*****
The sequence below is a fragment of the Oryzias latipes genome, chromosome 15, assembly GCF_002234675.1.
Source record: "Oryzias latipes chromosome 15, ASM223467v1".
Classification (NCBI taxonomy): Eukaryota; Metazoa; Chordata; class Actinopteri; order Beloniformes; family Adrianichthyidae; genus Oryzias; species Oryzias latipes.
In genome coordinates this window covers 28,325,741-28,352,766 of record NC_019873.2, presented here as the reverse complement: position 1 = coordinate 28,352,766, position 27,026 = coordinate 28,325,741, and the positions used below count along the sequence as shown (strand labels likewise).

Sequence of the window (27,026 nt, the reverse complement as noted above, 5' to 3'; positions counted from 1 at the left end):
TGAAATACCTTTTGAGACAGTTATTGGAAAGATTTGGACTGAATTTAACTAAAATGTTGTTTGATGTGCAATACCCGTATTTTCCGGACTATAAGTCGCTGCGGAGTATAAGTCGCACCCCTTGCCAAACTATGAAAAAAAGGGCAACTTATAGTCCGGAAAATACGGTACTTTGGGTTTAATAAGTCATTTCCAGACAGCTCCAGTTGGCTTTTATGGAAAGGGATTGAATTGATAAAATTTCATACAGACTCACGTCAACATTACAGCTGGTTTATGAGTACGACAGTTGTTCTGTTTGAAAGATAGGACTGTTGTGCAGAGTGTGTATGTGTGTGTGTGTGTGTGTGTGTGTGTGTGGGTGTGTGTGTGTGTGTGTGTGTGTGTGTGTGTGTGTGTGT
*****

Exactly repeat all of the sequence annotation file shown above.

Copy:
The sequence below is a fragment of the Oryzias latipes genome, chromosome 15, assembly GCF_002234675.1.
Source record: "Oryzias latipes chromosome 15, ASM223467v1".
Classification (NCBI taxonomy): Eukaryota; Metazoa; Chordata; class Actinopteri; order Beloniformes; family Adrianichthyidae; genus Oryzias; species Oryzias latipes.
In genome coordinates this window covers 28,325,741-28,352,766 of record NC_019873.2, presented here as the reverse complement: position 1 = coordinate 28,352,766, position 27,026 = coordinate 28,325,741, and the positions used below count along the sequence as shown (strand labels likewise).

Sequence of the window (27,026 nt, the reverse complement as noted above, 5' to 3'; positions counted from 1 at the left end):
TGAAATACCTTTTGAGACAGTTATTGGAAAGATTTGGACTGAATTTAACTAAAATGTTGTTTGATGTGCAATACCCGTATTTTCCGGACTATAAGTCGCTGCGGAGTATAAGTCGCACCCCTTGCCAAACTATGAAAAAAAGGGCAACTTATAGTCCGGAAAATACGGTACTTTGGGTTTAATAAGTCATTTCCAGACAGCTCCAGTTGGCTTTTATGGAAAGGGATTGAATTGATAAAATTTCATACAGACTCACGTCAACATTACAGCTGGTTTATGAGTACGACAGTTGTTCTGTTTGAAAGATAGGACTGTTGTGCAGAGTGTGTATGTGTGTGTGTGTGTGTGTGTGTGTGTGTGGGTGTGTGTGTGTGTGTGTGTGTGTGTGTGTGTGTGTGTGT